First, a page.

A real look at postpartum depression 

d43a276e6dbe0a7f5529a4e31d1e4b23Postpartum depression (PPD) is often talked about as something that is normal following childbirth. While PPD is definitely something that can happen after childbirth and is fairly common, it is far from “normal” and should not be taken lightly. The term PPD is used synonymously with “baby blues”, and generally just overlooked and under treated. Baby blues is quite different, and while it is difficult to navigate at the time, it does pass relatively quickly. However, if it doesn’t, it may have progressed in to PPD and you’ll want to act accordingly.

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I have decided to share my most recent experience of PPD to give my readers a real unedited look at how PPD is experienced. I had PPD with all of my babies (I have four), with my 4th  being the worst for me. What I realized is that if you leave PPD untreated, it will compound with every birth, and naturally progress in to your every day depression. That is my theory anyways.

Soon after having my fourth baby, I became pretty weepy. This is really not anything unusual, but it didn’t end. Thoughts would go through my head about how I never should have had children, and I had made a terrible mistake. I stopped wearing any sort of makeup (because it just got cried off anyways), and frankly, I just didn’t give a fuck. I went in to survival mode.

I knew it was bad when I would spend most of my day dreaming about dying. I would come up with these grand schemes of how I could kill myself, but have it look like an accident. I spent hours writing in my journal about my plans. Here is one page from my journal dated June 6, 2008, just 5 months after having my baby.

“If I had to choose, I’d eat a bunch of sleeping pills and drink myself to sleep. I’d have to make sure the kids were all taken care of first, and then I’d consider leaving town and killing myself in some random hotel room, or maybe in my vehicle at the side of the road.

Sometimes I just wish for an escape route. This whole life thing is making me insane.”

When my fantasies of death turned in to an actual plan, I realized I had two options. Option one was to die by my own hand, and option two was to call the mental health clinic and get help. I opted for the latter and phoned the mental health clinic. They told me to come straight in to their office and they would assign me a psychologist, which is exactly what happened.

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I spent the next 4 months going to see a psychologist 1-2 times a week, and she helped me realize that it was PPD I was experiencing and that I needed a plan of action. She gave me a list of things I need to do daily, even if they seemed minor. The initial list was simple, and included:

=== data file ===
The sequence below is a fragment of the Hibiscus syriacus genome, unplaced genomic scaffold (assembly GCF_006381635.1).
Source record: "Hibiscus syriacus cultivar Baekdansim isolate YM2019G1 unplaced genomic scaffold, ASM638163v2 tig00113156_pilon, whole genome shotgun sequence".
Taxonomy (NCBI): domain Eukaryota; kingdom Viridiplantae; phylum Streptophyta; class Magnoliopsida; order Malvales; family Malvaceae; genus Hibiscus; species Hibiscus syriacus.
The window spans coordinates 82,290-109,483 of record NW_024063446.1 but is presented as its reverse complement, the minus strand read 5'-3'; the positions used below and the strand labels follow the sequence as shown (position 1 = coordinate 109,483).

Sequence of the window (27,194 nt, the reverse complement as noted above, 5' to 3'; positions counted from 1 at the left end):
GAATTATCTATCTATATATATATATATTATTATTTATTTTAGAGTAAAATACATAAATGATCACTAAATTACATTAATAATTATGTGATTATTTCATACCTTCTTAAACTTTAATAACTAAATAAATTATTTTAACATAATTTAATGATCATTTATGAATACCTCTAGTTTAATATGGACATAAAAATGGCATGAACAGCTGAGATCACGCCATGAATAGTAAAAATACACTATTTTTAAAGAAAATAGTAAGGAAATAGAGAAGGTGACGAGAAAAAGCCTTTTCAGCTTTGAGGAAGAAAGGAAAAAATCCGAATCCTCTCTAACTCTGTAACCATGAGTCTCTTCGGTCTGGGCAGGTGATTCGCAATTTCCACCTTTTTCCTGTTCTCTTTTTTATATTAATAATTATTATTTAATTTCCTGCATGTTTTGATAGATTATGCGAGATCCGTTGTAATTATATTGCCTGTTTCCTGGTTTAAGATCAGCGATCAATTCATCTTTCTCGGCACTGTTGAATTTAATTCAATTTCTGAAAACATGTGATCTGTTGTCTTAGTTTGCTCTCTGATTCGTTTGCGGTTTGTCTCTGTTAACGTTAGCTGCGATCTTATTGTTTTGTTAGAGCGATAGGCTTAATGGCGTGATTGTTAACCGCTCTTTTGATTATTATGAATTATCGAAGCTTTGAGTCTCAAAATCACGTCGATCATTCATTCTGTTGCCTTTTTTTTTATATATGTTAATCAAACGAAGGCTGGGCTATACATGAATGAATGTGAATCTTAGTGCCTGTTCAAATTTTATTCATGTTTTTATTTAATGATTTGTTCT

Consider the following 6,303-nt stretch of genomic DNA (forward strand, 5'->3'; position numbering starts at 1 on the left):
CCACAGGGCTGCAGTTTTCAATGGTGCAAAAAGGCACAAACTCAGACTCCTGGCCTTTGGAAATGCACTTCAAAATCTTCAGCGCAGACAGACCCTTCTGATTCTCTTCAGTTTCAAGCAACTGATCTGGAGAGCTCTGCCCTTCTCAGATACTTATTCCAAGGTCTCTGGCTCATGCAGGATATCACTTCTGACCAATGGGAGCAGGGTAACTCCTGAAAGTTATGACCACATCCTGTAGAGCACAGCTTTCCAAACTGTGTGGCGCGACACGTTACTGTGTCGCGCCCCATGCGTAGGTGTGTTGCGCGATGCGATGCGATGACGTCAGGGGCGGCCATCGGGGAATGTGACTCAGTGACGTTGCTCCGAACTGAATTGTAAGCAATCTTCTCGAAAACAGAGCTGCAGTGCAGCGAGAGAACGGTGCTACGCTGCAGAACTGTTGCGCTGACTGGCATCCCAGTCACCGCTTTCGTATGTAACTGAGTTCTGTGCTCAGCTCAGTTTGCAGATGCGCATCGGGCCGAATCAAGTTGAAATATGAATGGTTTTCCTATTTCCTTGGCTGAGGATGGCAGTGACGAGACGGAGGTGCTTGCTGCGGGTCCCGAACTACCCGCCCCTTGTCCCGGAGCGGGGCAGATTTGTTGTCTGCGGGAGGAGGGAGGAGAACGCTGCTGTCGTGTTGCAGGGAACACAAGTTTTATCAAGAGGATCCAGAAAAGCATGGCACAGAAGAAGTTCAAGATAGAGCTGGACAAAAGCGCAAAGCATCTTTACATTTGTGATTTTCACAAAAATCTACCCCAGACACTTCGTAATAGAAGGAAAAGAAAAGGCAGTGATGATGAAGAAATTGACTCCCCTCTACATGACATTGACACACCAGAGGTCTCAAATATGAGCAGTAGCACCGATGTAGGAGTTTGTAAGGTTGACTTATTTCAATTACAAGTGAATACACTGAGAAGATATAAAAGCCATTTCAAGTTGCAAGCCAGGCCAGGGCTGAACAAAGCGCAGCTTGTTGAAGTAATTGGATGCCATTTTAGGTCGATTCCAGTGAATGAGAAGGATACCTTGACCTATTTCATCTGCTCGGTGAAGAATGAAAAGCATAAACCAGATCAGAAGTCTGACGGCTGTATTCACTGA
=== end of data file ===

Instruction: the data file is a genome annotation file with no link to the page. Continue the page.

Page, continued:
1. Go outside for at least 10 minutes
  2. Journal
  3. Drink water
  4. Do something for myself (bath, read, garden, whatever)

Depression_quoteYou’d be surprised how hard it is to do the most simple things when you’re depressed. Going outside for at least 10 minutes does not seem like something that would be challenging, but when you can hardly even get out of bed every day, going outside feels nearly impossible. Regardless, I followed her instructions and also sought advice from a Naturopath. The ND was very helpful too, instructing me on what supplements I should be taking and what foods will help with my mood. I took a combination of items including Vit. B complex, Calcium Magnesium, Fish Oil, and St. John’s Wort. If you’re considering taking supplements to help with your PPD, I would suggest seeking out a ND to make sure you’re taking to correct dosage and best combination for you.

So with the weekly counselling, the supplements, and following the list of daily items to do, I began to feel better. I started doing more once my energy level rose. I returned to kickboxing, starting hula hooping and also started roller derby. Physical activity is incredibly helpful for PPD, although it is so hard to just jump in to something while feeling so terrible, and that is why I worked to get my energy up a little before taking on any activities. That said, I have often said that “roller derby saved my soul,” and that is the truth. After joining roller derby, my mood increased so much that I didn’t even need to go to counselling anymore. It was amazing.

So if you’re currently experiencing PPD, I definitely recommend reaching out for help. Call your local mental health office and book yourself in with a counsellor, and begin your journey to recovery. If you’re in Calgary, call the Access Mental Health office at 403-943-1500 Ext 2, or get in touch with the Women’s Mental Health Clinic (they specialize more in birth and PPD) at 403-944-5872. Also, you may be surprised that many women keep their experience of PPD a secret, so break the silence and talk to anyone who will listen. And if you feel there’s no one, drop me a line. You are not alone.

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